Cambodia - Part 1.
People travel for many different reasons - this kind of goes without saying. For some people it's to see a famous site or a place they've long dreamed of seeing. For others it's to see what their friends have seen. Yet others want a change of scene or to experience new foods or activities.
I've been trying to put a finger on why I love travel so much. And I can't. Although part of me is convinced it's because I'm searching for 'something'. Donno what 'something' is yet, but when I find it I'm sure I'll know. Or not.
To steal a phrase from a friend, many people are 't-shirt travellers' - been there, done that, bought the t-shirt, ticked it off the list - one country in one day? No problem. It's marked off the list now. I've just finished reading Alain de Botton's 'The Art of Travel' - which I recommend - if you like an observational kind of book. He certainly had me nodding away in agreement for quite a lot of his points. Anyway, he talks about people who whizz through countries and cities and how much people miss when they do this. How much people don't see.
It's also why tour groups do my head in. Whilst I'm happily skipping (well, when nobody is watching!) around in quiet areas of temples enjoying the quieter spots, tour groups are being herded, obtrusively, to the same spots and being allocated their 2 minutes before being herded onto the next spot. Like a gang of camera-clicking sheep, really.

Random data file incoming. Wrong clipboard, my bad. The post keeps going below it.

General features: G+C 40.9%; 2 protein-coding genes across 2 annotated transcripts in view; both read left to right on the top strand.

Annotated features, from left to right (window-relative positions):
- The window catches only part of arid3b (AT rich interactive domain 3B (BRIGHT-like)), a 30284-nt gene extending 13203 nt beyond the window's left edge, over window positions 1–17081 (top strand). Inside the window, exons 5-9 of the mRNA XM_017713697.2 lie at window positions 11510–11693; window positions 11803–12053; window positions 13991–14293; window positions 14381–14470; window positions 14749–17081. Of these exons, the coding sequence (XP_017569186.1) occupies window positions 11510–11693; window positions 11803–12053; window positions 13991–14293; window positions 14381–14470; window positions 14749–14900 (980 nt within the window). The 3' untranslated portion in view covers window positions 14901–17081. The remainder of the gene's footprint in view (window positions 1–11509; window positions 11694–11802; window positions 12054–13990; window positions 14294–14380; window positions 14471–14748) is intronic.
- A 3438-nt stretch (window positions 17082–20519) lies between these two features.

One of my favourite parts of travelling is people. I enjoy travelling alone and one of the main reasons for this is that people talk to me when I'm alone and I'll talk to people. Every day, random people, random conversations. People enter my life for a few minutes or a few hours and, often, leave it somewhat richer for the experience. I love learning about people's lives. Little snapshots into who they are and why they do what they do. I meet so many inspirational people this way.
Cambodia was full of people like these. From a tuktuk driver, through many monks, ex-monks, travellers, holiday makers, ex-pats, volunteers, students, old people, young people... my conversations in Cambodia have left me with many happy memories, a warm heart and many potential new roads to pursue.
More to follow...